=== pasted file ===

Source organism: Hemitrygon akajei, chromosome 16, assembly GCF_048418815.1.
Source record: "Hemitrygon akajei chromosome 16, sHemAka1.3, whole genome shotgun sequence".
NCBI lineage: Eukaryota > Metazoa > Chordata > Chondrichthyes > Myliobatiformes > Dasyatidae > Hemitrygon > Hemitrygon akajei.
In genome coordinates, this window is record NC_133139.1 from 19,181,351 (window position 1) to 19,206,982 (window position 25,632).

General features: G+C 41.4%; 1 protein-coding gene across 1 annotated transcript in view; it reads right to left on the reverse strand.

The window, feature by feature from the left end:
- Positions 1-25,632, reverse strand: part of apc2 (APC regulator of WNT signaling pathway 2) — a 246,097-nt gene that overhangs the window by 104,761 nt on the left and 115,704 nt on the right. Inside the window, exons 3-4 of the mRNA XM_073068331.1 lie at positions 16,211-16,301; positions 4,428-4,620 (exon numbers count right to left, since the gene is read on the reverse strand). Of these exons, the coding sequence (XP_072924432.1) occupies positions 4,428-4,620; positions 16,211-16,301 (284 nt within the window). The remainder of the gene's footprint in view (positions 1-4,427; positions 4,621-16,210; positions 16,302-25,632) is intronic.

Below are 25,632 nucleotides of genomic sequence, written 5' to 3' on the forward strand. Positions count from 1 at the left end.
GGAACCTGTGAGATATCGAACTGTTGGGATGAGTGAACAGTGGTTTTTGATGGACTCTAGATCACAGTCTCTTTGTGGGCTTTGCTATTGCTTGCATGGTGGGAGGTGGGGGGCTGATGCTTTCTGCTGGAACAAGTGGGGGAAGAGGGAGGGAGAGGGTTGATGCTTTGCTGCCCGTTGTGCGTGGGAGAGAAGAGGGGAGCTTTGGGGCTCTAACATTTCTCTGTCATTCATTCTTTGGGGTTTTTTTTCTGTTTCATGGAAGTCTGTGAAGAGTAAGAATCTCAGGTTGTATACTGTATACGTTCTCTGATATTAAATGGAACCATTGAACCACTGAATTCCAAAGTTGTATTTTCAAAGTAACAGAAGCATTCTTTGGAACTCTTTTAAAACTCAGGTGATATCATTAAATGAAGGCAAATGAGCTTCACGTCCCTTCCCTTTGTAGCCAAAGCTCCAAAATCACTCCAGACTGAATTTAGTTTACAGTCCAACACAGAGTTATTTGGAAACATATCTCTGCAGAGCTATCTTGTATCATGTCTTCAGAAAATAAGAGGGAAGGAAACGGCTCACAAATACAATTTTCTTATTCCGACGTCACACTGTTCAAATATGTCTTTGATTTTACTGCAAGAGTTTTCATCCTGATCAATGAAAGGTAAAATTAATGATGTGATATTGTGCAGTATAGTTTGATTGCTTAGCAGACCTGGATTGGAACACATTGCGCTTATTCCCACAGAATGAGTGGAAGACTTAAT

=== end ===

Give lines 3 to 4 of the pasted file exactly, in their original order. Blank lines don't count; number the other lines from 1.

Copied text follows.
NCBI lineage: Eukaryota > Metazoa > Chordata > Chondrichthyes > Myliobatiformes > Dasyatidae > Hemitrygon > Hemitrygon akajei.
In genome coordinates, this window is record NC_133139.1 from 19,181,351 (window position 1) to 19,206,982 (window position 25,632).